‘No words’: Zelensky looks for Israel to ice Russia ties over ‘Jewish Hitler’ claim
Ukrainian president says remarks from Kremlin’s top diplomat show Moscow has failed to learn lessons from World War II, noting Russian assaults on Holocaust memorials and survivors
Ukrainian President Volodymyr Zelensky expressed outrage over Russia’s top diplomat claiming that some of the worst antisemites, including Adolf Hitler, are Jewish and appeared to urge Israel to recall its ambassador from Moscow in a video message late Monday.
“Russia’s top diplomat is blaming the Jewish people for Nazi crimes. No words,” Zelensky said in a video posted on his Telegram channel in Ukrainian.
On Sunday, Russian Foreign Minister Sergey Lavrov defended Moscow’s so-called “denazification” of Ukraine, saying the fact that the president — Zelensky — is Jewish did not rule him out from being a Nazi and claiming falsely that Nazi leader Hitler himself had Jewish heritage.
“Hitler also had Jewish origins, so it doesn’t mean absolutely anything,” he told Italian TV. “For some time we have heard from the Jewish people that the biggest antisemites were Jewish.”
The comments have set off a firestorm of criticism, with Israel summoning the Russian ambassador for what Foreign Minister Yair Lapid called “a not-so-easy talk.”
On Monday, US Senate Majority Leader Chuck Schumer, the country’s top Jewish elected official, added his voice to a chorus of condemnation, calling Lavrov’s comments “sickening.”
US Secretary of State Antony Blinken also expressed outrage, calling in a tweet for “the world to speak out against such vile, dangerous rhetoric and support our Ukrainian partners in the face of the Kremlin’s vicious assault.”
Zelensky said that the lack of any condemnation from the Kremlin, which has not commented officially on Lavrov’s remarks, amounted to tacit Russian agreement with Lavrov’s claims.
“After the deaths of ordinary people, who survived the Nazi occupation and Nazi concentration camps, from Russian shelling, such an antisemitic expression by their minister means all the lessons of World War II have been forgotten. Or maybe those lessons were never learned,” said Zelensky, who noted that Russian shelling had also damaged Holocaust memorials in Kyiv and Kharkiv.
Zelensky appeared to push for Israel to downgrade ties with Russia over the remarks, seemingly angling for Jerusalem to drop its policy of attempting to maintain a balance between support for Kyiv and positive diplomatic ties with Moscow.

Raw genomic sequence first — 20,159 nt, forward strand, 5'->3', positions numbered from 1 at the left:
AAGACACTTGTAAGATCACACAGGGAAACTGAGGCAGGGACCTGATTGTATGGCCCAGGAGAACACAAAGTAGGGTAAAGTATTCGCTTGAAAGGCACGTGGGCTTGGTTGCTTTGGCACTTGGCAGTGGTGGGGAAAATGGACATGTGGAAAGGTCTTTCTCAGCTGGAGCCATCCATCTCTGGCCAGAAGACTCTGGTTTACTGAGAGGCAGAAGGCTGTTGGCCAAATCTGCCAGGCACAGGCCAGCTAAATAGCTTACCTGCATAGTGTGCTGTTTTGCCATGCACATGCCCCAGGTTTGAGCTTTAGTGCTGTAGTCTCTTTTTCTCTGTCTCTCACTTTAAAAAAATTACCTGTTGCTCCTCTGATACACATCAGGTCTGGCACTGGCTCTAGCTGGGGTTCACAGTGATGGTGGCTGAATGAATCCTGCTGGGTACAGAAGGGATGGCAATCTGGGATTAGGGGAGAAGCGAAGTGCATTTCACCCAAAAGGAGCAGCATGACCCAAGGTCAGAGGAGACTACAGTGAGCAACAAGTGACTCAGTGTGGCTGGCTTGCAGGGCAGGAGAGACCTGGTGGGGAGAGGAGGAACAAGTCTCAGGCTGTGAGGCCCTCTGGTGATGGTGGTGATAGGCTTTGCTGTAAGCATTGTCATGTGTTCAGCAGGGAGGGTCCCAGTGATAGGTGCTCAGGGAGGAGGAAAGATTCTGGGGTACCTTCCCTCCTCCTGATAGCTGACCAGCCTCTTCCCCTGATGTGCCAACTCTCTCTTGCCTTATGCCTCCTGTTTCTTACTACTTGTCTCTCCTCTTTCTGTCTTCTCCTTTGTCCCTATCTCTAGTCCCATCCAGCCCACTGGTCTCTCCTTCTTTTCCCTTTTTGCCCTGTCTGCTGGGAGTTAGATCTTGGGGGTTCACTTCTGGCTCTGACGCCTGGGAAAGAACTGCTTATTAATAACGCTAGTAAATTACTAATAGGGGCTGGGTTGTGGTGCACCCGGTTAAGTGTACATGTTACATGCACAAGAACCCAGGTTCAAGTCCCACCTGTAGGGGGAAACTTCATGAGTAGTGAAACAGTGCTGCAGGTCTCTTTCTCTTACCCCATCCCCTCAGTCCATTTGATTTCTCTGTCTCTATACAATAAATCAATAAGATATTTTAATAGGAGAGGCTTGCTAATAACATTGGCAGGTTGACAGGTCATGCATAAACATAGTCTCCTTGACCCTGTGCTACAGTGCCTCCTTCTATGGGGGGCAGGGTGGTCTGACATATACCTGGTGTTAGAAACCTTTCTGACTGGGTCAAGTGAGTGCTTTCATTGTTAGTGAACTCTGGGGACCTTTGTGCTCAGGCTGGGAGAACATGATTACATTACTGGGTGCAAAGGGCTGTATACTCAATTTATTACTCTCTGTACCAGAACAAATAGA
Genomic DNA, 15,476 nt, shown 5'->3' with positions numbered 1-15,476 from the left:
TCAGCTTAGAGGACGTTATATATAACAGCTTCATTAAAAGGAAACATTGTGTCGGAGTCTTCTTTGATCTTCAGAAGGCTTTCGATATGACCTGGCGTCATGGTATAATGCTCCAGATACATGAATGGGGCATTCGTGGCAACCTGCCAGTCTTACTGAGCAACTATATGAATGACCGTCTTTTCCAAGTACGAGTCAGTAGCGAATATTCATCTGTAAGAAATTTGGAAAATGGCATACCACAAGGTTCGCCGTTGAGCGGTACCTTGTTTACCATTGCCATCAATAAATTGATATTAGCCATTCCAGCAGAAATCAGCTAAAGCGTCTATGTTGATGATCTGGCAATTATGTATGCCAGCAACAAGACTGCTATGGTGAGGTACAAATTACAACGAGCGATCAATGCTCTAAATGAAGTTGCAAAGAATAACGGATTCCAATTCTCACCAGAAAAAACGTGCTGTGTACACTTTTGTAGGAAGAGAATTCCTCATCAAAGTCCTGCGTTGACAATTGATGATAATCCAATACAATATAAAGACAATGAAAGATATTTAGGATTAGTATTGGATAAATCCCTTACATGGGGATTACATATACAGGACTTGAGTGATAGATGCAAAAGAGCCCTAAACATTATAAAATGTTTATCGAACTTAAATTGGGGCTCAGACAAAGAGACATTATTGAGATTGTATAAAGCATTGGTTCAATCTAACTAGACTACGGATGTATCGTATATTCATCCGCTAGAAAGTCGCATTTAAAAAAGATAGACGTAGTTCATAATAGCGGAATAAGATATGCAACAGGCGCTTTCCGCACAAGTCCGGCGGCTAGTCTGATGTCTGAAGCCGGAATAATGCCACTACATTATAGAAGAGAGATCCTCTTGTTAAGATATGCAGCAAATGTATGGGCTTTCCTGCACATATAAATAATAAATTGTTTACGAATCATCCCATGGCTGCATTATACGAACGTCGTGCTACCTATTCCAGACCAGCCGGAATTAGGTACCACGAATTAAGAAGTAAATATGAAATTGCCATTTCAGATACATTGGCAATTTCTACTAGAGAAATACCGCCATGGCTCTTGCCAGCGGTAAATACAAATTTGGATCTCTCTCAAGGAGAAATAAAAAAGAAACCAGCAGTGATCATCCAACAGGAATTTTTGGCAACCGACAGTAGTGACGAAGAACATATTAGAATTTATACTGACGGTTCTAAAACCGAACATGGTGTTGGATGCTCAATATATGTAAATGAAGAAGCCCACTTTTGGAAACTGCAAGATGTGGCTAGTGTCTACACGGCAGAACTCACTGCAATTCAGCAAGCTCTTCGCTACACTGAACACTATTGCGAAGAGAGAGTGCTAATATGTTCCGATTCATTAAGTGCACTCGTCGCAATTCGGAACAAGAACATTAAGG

“The question is, will the Israeli ambassador stay in Moscow knowing their new position? Will relations with Russia remain as usual?” he asked.
Israel has so far sufficed with a sit-down between its Eurasia director Gary Koren and Russian Ambassador Anatoly Viktorov, which it described as a “clarification conversation” and not a rebuke.
“Our message was made clear,” an Israeli official said. “The two sides decided not to give any more details on the contents of the conversation.”
However, Jerusalem is not “ruling out the possibility of a further deterioration of ties in the wake of the incident,” according to officials quoted by Channel 12 news.
“The Russians hid the extent of their aggression from everybody, but these words [from Lavrov] are unforgivable,” the network quoted a senior Israeli official as saying, adding that Jerusalem now appears inclined to further align its stance on the Ukraine invasion with the West.
In his initial reaction to Lavrov’s comments, Lapid said that Israel was “making every effort to maintain good relations with Russia, but there is a line, and this time the line has been crossed. The Russian government must apologize to us and to the Jewish people.”
Zelensky has repeatedly urged Israel to more fully embrace Ukraine, including making appeals based on Russian actions which have damaged Jewish sites and drawing parallels to the Holocaust, language which Israeli leaders have chafed at for diminishing the unique enormity of the destruction of European Jewry.
While mentioning alleged Russian actions that echo those of the Nazis, such as so-called filtration camps and the use of forced labor, Zelensky did not directly compare them to the Holocaust in his Monday remarks, seemingly avoiding the offending language.
He noted the proximity of Lavrov’s remarks to Victory Day, May 9, which marks the 1945 surrender of Nazi Germany to allied forces, including the then-Soviet Union, but not to Israel’s Holocaust Remembrance Day, which took place last week.
While Israel has refused to send weapons or defensive equipment to Ukraine, last month it said it would supply helmets and flak jackets to civil emergency services, amid what appears to be a slight shift in Israel’s stance following reports of widespread civilian killings by the Russians.
The reports led Lapid to explicitly accuse Russia of war crimes for the first time, though Prime Minister Naftali Bennett has continued to use moderate language when speaking about Ukraine.
Moscow has publicly criticized Jerusalem over its decision to supply the defensive gear to Kyiv and over a suggestion by Israel’s ambassador to Ukraine that streets be renamed in the Ukrainian capital for those who saved Jews during the Holocaust.
Persistent conspiracy theories that Hitler had some Jewish ancestry that may have motivated his antisemitism and the murder of six million Jews have been repeatedly debunked by historians.
“If Russian Foreign Minister Lavrov asks to visit Yad Vashem to learn, we will welcome him,” Dani Dayan,. the head of Israel’s Holocaust museum and memorial, told Army Radio Monday. “He crossed a red line; blaming the Jews for the Holocaust is an unacceptable blood libel.”